4. Bake 15 to 20 minutes or until tops start to brown.

To make the glaze, mix together the brown butter, cider and vanilla, then mix in the powdered sugar until it reaches the proper consistency. Spread the cooled muffins with the glaze using a butter knife, or dip the muffins into the glaze and twist while pulling up.

By the way, brown butter is simply whole butter that you cook over a low heat until it begins to turn a golden brown, stirring constantly. It has a more caramel-like flavor than plain melted butter. But be careful to take it off the heat the minute it starts to brown. The difference between brown butter and burnt butter is about 30 seconds.

Wine on Wednesdays – Rigatoni Red

When I worked at my Uncle Tony’s liquor store in high school, I was often approached by customers asking me to recommend a wine to go with a particular dish.

Rigatoni Red

Rigatoni Red

Aside from the fact that they were asking a 16-year-old for wine advice, I did my best to accomodate them. Yet since my wine knowledge was rather limited at the time, some of the pairings were questionable.

Pork chops with apricot sauce? You might try this Mogen David made from Concord grapes. Cashew chicken? How about Richard’s Wild Irish Rose? Traditional Thanksgiving dinner? I suggest Riuniti on ice. It’s nice!

Well, a couple of wine importers from New York are offering a solution to the problem of which wine to serve with a particular entree. Cousins Darren and Ben Restivo, owners of Biagio Cru & Estate Wines, have launched the Food & Wine Collection, which pairs particular foods wines the company develops with selected vintners.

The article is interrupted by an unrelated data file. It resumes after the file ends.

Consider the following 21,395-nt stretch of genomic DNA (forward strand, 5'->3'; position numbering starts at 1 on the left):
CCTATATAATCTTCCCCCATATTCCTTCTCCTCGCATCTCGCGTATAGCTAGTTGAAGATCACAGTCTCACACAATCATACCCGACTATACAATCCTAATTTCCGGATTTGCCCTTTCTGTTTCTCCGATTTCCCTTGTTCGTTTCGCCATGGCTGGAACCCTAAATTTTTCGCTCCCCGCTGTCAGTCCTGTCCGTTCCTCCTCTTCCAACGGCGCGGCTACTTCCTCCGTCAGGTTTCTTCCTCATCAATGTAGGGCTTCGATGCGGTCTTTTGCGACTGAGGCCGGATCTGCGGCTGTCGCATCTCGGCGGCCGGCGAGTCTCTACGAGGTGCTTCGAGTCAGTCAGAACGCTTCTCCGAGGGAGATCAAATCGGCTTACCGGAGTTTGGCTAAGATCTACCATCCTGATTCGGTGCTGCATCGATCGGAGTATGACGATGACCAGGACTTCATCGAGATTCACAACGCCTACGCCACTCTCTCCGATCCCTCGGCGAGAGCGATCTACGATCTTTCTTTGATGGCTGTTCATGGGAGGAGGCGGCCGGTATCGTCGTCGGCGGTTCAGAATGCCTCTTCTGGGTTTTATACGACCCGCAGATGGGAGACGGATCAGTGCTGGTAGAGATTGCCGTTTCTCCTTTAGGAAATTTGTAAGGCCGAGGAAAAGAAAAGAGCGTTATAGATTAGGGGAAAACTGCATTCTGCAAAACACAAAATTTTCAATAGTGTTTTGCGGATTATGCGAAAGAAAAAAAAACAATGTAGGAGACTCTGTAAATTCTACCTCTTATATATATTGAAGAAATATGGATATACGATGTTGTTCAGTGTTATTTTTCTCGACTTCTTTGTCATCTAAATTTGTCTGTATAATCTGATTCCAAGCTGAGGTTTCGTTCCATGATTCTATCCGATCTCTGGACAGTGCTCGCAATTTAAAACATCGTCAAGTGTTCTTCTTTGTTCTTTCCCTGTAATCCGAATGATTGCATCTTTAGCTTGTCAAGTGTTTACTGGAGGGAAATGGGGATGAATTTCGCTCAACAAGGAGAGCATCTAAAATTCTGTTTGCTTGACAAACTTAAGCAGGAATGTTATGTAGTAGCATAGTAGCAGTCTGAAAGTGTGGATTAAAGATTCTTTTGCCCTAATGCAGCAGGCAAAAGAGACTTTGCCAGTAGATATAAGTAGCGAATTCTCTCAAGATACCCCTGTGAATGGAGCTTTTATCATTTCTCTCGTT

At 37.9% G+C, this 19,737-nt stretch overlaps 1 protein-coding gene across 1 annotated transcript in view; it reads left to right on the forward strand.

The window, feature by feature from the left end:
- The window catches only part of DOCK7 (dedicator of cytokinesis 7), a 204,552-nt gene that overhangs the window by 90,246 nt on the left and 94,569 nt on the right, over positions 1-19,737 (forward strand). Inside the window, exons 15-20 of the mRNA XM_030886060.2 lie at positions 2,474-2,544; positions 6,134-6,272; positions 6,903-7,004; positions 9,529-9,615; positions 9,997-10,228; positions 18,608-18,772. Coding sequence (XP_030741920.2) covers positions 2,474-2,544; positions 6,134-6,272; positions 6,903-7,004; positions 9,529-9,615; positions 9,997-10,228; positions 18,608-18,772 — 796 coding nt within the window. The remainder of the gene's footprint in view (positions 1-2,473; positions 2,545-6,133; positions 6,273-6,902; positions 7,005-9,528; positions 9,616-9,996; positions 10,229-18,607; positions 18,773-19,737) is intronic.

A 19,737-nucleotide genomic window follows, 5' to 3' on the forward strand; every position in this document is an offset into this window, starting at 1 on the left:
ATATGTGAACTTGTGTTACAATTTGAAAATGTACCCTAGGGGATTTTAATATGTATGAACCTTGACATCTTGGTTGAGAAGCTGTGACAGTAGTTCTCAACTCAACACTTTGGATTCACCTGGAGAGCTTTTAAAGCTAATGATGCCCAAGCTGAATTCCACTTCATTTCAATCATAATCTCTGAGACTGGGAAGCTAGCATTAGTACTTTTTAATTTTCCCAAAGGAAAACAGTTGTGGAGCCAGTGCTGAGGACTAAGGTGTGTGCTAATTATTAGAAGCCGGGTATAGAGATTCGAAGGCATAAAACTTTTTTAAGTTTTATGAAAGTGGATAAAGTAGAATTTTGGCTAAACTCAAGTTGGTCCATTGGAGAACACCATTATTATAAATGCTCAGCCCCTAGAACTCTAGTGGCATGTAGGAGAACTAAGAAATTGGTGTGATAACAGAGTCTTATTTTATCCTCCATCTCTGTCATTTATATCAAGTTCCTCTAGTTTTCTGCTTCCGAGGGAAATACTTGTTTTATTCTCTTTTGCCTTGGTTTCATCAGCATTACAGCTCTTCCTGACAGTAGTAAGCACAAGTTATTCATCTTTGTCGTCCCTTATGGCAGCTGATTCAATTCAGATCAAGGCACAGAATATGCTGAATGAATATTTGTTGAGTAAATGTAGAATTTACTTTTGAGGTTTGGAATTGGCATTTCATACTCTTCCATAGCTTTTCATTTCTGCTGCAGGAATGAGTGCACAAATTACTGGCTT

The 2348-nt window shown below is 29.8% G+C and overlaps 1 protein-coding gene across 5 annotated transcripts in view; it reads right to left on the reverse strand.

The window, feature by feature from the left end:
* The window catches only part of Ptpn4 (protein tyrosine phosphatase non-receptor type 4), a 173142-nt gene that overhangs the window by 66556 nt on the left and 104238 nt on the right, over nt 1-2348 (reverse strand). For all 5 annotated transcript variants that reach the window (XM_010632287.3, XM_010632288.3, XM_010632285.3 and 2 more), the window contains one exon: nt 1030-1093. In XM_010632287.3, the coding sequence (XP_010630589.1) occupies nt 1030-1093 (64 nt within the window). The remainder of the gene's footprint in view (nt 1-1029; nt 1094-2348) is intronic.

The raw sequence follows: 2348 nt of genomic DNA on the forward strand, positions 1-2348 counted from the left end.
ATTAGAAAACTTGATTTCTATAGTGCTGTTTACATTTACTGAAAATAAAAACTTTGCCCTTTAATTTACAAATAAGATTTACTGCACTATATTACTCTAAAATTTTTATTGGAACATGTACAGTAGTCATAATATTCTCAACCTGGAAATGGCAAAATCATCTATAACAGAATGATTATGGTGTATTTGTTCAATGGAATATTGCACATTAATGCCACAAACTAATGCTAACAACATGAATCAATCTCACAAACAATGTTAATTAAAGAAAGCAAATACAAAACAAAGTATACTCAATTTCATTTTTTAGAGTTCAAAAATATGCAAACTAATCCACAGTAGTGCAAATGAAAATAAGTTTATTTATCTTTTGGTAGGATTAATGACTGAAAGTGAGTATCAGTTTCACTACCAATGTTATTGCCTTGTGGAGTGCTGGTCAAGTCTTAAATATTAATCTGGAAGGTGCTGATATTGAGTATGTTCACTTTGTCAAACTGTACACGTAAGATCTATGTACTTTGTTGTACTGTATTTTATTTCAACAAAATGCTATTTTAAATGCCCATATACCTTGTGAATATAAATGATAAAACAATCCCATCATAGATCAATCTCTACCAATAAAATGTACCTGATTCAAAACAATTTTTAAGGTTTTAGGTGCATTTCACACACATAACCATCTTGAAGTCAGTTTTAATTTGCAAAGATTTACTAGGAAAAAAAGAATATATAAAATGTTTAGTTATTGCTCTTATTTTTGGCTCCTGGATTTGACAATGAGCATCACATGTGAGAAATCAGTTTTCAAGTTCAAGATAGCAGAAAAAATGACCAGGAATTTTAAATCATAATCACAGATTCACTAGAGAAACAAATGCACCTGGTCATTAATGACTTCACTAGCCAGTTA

The wine I tried is called “Rigatoni Red” and it is made with a blend of varietals grown in Puglia, Italy, which is traditionally thought to be the place pasta was invented.

The wine was affordable, priced at $9.99/bottle. I paid $8.49 with the 15% discount I get at my wine store for buying 6 bottles or more at once.

I actually tried it twice, once without pasta and once with rigatoni and red sauce.The first time I enjoyed its smooth flavor on its own. It sort of had a Merlot-like mellowness going for it, with a little bit of a cherry tang. Definitely not a fruit bomb.

I wondered how it would stand up to a rich tomato-and-garlic pasta sauce. The answer is surprisingly well. The flavors of the wine and the pasta complemented each other so  that both ended up tasting even better than they would by themselves, which is the way successful food and wine pairings are supposed to work.

The company also offers Bar-B-Que Red, made with grapes from France’s Rhone Valley; Fresh Catch White, a blend of Sicilian varietals; and Ribeye Red, which is composed of a blend of grapes from Argentina’s Fanatina Valley.

I haven’t seen those wines yet, but I’m looking forward to trying them. Especially if they pair as well with those dishes as Rigatoni Red did with the pasta.

 

Beef Chop Suey

Beef Chop Suey is one of those dishes I ate a lot growing up, but had kind of forgotten about.

My mother was/is a wonderful cook. But like anybody else, she had her repertoire so we tended to have the same dishes again and again.

Beef Chop Suey

Beef Chop Suey